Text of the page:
Marc Wautelet is in his last semester at the University of Dayton, pursuing a bachelor's degree in mechanical engineering, with a biomechanical minor. Marc chose mechanical engineering because he's always enjoyed the process of transforming his ideas into real-world applications.
Marc hails from the Motor City. He states, "I realized that there is more to the world of engineering than just cars and manufacturing. I decided I wanted to combine engineering skills with the medical industry in hopes that my work would have a direct effect on someone's quality of care." Once Marc learned about QL+ and the Challenge it posed to engineering students in his senior design class, he immediately pursued the project.
Marc is a member of the University of Dayton QL+ Team challenged with creating and building a device to help QL+ Challenger and Air Force Veteran, Larry Gunter stay centered on a treadmill. Not only must the device help him stay centered, it must also give him the ability to run freely, using his full range of motion. Marc and his team are working very hard to provide QL+ and Larry with a safe, quality product that will meet his needs.
"QL+ representatives have been incredibly helpful and supportive of our project, giving us suggestions and feedback on what both QL+ and the Challenger want from our design," he said. "Working on this Challenge is benefitting me more than I expected. The University of Dayton's demanding requirements and QL+'s valuable knowledge and experience make this project feel like a professional mission rather than another school project."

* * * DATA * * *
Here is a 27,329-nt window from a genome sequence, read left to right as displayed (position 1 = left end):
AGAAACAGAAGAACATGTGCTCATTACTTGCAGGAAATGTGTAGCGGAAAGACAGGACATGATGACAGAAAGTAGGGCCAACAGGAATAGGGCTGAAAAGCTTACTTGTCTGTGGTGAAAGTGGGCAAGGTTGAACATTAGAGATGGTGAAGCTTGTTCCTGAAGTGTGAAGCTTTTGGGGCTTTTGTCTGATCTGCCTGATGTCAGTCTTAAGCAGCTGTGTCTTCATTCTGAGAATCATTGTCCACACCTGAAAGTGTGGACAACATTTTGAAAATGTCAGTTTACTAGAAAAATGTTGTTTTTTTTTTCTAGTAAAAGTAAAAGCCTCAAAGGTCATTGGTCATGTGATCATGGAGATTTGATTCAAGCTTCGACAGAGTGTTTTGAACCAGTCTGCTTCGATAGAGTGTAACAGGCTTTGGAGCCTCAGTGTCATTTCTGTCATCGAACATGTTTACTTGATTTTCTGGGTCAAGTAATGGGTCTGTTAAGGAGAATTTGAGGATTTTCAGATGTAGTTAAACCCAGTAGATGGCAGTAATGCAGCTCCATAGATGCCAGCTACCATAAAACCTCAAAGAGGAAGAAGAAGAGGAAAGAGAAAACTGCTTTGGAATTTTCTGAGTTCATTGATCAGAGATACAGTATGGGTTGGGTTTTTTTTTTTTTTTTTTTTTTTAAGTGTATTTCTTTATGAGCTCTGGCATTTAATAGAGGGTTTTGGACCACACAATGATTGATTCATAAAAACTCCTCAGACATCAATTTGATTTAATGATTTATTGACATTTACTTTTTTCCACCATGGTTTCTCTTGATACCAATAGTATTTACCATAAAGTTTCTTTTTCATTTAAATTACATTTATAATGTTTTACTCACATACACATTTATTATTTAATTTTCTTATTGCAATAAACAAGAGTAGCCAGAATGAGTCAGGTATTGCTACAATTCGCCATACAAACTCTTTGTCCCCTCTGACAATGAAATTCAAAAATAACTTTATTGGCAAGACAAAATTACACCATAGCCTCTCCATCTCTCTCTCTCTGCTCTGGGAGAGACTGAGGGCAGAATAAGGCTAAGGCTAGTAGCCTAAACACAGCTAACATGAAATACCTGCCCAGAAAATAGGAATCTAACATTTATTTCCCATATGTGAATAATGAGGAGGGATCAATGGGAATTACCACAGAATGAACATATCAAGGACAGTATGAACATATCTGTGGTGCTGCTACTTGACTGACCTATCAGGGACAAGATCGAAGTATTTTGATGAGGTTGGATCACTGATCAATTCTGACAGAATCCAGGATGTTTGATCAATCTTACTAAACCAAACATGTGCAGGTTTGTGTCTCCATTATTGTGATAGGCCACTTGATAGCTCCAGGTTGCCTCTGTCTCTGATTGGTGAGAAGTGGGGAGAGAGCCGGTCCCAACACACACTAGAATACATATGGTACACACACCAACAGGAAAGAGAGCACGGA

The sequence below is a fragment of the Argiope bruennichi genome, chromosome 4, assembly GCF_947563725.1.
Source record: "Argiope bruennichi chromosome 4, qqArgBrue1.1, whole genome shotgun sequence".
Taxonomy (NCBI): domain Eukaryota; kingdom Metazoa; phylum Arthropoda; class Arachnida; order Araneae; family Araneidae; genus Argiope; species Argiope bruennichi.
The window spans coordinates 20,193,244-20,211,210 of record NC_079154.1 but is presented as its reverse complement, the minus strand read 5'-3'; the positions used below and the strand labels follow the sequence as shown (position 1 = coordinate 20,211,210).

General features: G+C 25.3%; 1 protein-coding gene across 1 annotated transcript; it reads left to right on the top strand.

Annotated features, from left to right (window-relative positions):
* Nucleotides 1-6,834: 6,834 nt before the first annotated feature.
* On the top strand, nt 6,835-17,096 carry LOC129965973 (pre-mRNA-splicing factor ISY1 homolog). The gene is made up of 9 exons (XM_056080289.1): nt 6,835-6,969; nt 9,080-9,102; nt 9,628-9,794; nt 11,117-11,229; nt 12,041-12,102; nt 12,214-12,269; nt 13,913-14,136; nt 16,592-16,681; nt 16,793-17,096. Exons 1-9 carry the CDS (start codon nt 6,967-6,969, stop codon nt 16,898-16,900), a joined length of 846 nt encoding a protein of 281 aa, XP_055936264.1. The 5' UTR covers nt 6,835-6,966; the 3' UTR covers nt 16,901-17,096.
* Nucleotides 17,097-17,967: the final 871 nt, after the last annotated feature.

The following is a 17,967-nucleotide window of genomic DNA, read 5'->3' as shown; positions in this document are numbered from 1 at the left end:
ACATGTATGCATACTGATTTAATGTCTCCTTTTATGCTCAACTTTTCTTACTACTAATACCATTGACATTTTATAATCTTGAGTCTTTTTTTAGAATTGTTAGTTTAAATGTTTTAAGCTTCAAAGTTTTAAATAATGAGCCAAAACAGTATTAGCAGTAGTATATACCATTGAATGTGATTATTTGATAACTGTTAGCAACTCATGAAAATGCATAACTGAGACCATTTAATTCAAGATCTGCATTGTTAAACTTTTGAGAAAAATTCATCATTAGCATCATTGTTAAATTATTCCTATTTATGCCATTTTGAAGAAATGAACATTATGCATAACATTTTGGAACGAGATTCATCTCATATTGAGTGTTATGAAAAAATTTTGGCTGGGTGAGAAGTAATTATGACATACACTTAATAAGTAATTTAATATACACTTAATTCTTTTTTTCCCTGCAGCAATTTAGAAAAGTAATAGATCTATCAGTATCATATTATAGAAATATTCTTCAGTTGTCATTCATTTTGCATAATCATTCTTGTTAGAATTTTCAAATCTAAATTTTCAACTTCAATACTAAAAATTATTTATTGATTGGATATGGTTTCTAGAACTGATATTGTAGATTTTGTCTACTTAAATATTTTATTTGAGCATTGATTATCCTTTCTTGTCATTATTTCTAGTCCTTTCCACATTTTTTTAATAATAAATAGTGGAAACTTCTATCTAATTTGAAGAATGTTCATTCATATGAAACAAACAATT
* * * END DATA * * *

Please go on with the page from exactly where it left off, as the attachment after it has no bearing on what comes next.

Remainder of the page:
Working with QL+ is personal to Marc. "I feel very fortunate to be working on a project that will have a direct impact on the life of a disabled veteran," he states. "I have a cousin in the Marines who was in a helicopter crash during an operation in which he lost most of his left arm and suffered severe burns to seventy-five percent of his body. I am honored to work on a project that will directly benefit another of our nation's veterans."
After graduation in May, Marc plans to take a year off to volunteer through a program sponsored by his high school. He will also be applying to graduate schools so that he can pursue a master's degree in biomedical engineering, specializing in prosthetics. "I am thankful for my opportunity to work with QL+ and their Challenger, and I am excited to finish up the project and see how it performs."
We are very grateful to have Marc in our program. His passion for our mission is evident-he puts his heart into the work.